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David--you didn't steer me wrong. I like the clamp of nuts and bolts as well. When I looked at where the bolts would come through and felt I had enough space, I was thinking to the sides of the nuts since the holes from the threshold are so close to the side of the frame. I never considered the space between the frame and the step when it is stored. I'll do some measuring with plumber's putty or clay and figure out the vertical space--good suggestion.
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Old 09-23-2018, 08:18 PM   #50
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1967 24' Tradewind
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I've begun replacing all the aluminum 12 volt and 110 volt wiring. Since I didn't take enough pictures of the ceiling of the trailer when removing the interior, can someone tell me how many of the original square ceiling lights there should be in the '67? I think that there is one for the living room, one for the kitchen, one for the bedroom, and one for the bath. There is an additional unit under the street side upper cabinet next to the fan. For some reason, I have restored six of the lights but think I only need five.
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Old 09-24-2018, 07:40 PM   #51
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Hi Wayne: There were five square overhead light fixtures in the former 66 Trade Wind. There were changes in 67 making the trailer nicer. So I don't know about a 67. Here is the wiring diagram for the 66 out of the owners manual showing five lights.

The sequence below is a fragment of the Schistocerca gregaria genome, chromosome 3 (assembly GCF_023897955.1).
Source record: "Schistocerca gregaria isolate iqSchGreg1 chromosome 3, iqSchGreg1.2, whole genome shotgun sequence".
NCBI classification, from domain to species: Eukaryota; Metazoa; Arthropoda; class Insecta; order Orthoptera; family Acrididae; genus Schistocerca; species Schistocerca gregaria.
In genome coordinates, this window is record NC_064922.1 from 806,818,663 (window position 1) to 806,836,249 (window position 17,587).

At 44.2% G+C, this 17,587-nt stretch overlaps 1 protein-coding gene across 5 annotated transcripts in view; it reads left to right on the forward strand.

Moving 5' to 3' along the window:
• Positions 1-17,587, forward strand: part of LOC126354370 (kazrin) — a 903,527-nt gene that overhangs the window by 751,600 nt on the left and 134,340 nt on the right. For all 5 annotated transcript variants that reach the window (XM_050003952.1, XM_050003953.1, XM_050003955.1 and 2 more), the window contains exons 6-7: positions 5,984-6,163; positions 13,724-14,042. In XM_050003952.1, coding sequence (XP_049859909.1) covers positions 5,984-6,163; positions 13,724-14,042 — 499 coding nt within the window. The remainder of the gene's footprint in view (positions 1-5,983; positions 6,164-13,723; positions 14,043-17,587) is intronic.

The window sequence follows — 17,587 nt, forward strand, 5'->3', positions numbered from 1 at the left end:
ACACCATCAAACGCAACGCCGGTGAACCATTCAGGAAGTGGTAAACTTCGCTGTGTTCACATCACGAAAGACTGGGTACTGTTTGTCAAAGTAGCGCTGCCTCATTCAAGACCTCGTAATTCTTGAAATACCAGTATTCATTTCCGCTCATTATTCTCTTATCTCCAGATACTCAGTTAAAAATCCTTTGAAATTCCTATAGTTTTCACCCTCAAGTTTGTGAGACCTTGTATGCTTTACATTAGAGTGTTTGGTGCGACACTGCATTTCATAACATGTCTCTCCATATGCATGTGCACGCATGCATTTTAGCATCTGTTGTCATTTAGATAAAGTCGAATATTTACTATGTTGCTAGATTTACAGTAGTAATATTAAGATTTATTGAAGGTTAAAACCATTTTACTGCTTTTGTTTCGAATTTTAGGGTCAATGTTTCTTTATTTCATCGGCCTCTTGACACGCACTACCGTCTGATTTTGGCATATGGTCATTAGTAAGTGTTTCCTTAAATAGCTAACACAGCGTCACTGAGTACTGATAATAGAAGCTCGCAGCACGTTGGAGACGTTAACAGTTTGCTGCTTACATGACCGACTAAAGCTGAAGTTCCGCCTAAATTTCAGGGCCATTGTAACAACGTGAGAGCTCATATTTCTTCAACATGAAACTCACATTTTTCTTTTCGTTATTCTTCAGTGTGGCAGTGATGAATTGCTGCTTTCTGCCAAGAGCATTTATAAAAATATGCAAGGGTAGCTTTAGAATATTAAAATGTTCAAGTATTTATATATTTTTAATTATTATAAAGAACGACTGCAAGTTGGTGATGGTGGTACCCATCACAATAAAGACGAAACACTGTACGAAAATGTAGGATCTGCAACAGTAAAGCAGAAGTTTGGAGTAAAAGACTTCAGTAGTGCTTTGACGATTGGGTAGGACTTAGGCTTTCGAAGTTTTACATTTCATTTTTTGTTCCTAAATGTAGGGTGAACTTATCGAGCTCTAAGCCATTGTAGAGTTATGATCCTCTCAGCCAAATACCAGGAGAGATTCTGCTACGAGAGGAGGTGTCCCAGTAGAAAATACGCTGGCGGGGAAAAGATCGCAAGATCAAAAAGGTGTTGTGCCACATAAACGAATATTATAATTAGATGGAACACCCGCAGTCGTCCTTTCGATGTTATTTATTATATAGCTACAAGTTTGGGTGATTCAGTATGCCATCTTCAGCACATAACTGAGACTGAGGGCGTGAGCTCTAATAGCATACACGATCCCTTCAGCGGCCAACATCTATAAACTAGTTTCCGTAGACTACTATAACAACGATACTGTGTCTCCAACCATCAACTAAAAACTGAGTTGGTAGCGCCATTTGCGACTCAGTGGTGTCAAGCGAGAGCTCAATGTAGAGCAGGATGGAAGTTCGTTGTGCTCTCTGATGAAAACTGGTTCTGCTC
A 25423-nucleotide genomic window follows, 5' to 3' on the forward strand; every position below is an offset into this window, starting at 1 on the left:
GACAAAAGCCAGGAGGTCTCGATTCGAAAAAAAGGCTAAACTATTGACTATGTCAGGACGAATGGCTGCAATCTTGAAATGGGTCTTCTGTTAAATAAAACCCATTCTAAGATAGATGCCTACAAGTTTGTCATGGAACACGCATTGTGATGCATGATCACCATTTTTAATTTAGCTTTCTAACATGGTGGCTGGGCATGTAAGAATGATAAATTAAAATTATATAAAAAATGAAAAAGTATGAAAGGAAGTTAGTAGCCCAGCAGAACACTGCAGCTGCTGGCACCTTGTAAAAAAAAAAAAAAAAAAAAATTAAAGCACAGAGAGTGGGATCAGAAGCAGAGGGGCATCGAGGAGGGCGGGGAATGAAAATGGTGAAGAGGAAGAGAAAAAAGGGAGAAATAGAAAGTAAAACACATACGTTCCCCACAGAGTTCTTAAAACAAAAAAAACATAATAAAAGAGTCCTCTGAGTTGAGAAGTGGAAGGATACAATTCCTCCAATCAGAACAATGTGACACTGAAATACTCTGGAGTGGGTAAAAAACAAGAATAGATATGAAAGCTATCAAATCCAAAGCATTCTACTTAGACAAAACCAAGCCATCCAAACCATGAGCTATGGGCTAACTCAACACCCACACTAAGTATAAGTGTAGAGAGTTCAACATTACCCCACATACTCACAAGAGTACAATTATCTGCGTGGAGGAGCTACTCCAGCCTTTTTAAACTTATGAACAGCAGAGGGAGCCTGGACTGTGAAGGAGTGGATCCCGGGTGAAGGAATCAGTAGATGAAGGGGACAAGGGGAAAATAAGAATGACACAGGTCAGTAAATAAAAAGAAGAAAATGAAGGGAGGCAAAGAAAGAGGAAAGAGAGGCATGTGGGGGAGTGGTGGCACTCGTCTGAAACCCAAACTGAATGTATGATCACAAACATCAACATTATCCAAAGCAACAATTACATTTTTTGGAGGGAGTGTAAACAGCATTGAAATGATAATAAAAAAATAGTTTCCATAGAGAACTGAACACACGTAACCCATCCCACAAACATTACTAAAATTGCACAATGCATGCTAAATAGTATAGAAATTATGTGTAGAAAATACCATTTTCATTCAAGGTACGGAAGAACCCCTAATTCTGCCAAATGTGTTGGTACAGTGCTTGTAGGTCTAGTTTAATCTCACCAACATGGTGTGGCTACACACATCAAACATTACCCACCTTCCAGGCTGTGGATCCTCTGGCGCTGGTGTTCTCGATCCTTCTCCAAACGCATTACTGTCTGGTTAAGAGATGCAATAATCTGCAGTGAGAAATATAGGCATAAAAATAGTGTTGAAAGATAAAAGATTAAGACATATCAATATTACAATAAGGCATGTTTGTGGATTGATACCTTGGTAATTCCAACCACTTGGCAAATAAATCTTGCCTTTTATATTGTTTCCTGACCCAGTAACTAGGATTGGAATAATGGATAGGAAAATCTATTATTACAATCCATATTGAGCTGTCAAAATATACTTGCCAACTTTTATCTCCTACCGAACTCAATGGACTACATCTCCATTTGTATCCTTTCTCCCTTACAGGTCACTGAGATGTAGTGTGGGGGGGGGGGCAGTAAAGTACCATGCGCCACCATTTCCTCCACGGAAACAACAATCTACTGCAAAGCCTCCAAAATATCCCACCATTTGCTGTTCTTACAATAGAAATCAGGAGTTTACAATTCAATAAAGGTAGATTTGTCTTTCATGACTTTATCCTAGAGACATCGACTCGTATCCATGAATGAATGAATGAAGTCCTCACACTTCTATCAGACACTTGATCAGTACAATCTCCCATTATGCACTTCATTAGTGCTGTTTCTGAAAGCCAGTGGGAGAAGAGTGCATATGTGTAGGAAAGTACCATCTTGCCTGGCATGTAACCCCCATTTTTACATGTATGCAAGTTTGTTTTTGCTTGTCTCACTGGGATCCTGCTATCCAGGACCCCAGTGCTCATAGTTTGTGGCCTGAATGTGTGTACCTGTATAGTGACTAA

Hope you got your threshold bolted down and your steps folded up. All at the same time.

David
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Old 09-24-2018, 09:25 PM   #52
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Thanks for your response, David. From the 1967 wiring diagram I have, I believe there are five square lights as well, in the same position as your 1966. I'm not sure how I got it in my head there were six square lights. I'll have an extra to sell! The problem is that I cannot quite trust the diagram as my trailer wasn't wired exactly to spec. I'd blame a previous owner, but the cables are all aluminum and look equally old. I'm going to change the routing of the cables anyway since I'd like to mount a 12 volt fuse box or breaker box in the closet in the kitchen.

I haven't solved the threshold/step problem yet but I did put down two nice safety treads with a yellow stripe in each.
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Old 09-30-2018, 07:54 PM   #53
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1967 24' Tradewind
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Quote:
Originally Posted by dbj216 View Post
Stick some plumber's putty on the step, fold up the step, and get a clay impression of how much room you got. Then maybe some fastener will come to mind that would work.
A friend of mine made a great suggestion--T-nuts. I'll use the kind without the prongs. This will require a little drilling from underneath with a slightly larger bit and and a right angle attachment for the drill. Some Loctite will keep the nut from loosening.